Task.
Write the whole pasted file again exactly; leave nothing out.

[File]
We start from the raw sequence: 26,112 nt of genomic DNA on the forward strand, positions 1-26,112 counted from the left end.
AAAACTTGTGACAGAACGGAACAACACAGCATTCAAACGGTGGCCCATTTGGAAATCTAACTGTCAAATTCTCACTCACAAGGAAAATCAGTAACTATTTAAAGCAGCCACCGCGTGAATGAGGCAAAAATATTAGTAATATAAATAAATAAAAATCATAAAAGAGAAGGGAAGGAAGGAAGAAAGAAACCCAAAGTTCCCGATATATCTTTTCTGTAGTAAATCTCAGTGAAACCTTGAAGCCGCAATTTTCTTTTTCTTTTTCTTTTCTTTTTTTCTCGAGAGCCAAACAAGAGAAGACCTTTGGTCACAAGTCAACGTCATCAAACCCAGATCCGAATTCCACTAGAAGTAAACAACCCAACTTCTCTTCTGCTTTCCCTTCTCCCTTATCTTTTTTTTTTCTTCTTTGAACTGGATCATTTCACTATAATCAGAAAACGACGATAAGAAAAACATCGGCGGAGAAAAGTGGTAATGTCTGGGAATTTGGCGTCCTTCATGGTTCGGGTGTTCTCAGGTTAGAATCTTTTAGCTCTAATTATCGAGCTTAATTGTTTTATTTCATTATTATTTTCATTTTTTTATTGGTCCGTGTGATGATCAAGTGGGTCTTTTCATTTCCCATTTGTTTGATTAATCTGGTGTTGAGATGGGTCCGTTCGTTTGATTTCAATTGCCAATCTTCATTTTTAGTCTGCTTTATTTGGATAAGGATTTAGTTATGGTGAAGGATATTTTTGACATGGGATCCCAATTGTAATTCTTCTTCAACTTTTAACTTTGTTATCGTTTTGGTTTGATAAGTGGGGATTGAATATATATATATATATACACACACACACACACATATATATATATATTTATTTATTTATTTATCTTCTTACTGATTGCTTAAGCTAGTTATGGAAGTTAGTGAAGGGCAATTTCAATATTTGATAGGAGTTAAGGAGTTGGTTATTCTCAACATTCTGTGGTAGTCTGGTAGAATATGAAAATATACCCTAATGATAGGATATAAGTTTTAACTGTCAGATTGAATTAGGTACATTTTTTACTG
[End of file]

We start from the raw sequence: 26,112 nt of genomic DNA on the forward strand, positions 1-26,112 counted from the left end.
AAAACTTGTGACAGAACGGAACAACACAGCATTCAAACGGTGGCCCATTTGGAAATCTAACTGTCAAATTCTCACTCACAAGGAAAATCAGTAACTATTTAAAGCAGCCACCGCGTGAATGAGGCAAAAATATTAGTAATATAAATAAATAAAAATCATAAAAGAGAAGGGAAGGAAGGAAGAAAGAAACCCAAAGTTCCCGATATATCTTTTCTGTAGTAAATCTCAGTGAAACCTTGAAGCCGCAATTTTCTTTTTCTTTTTCTTTTCTTTTTTTCTCGAGAGCCAAACAAGAGAAGACCTTTGGTCACAAGTCAACGTCATCAAACCCAGATCCGAATTCCACTAGAAGTAAACAACCCAACTTCTCTTCTGCTTTCCCTTCTCCCTTATCTTTTTTTTTTCTTCTTTGAACTGGATCATTTCACTATAATCAGAAAACGACGATAAGAAAAACATCGGCGGAGAAAAGTGGTAATGTCTGGGAATTTGGCGTCCTTCATGGTTCGGGTGTTCTCAGGTTAGAATCTTTTAGCTCTAATTATCGAGCTTAATTGTTTTATTTCATTATTATTTTCATTTTTTTATTGGTCCGTGTGATGATCAAGTGGGTCTTTTCATTTCCCATTTGTTTGATTAATCTGGTGTTGAGATGGGTCCGTTCGTTTGATTTCAATTGCCAATCTTCATTTTTAGTCTGCTTTATTTGGATAAGGATTTAGTTATGGTGAAGGATATTTTTGACATGGGATCCCAATTGTAATTCTTCTTCAACTTTTAACTTTGTTATCGTTTTGGTTTGATAAGTGGGGATTGAATATATATATATATATACACACACACACACACATATATATATATATTTATTTATTTATTTATCTTCTTACTGATTGCTTAAGCTAGTTATGGAAGTTAGTGAAGGGCAATTTCAATATTTGATAGGAGTTAAGGAGTTGGTTATTCTCAACATTCTGTGGTAGTCTGGTAGAATATGAAAATATACCCTAATGATAGGATATAAGTTTTAACTGTCAGATTGAATTAGGTACATTTTTTACTG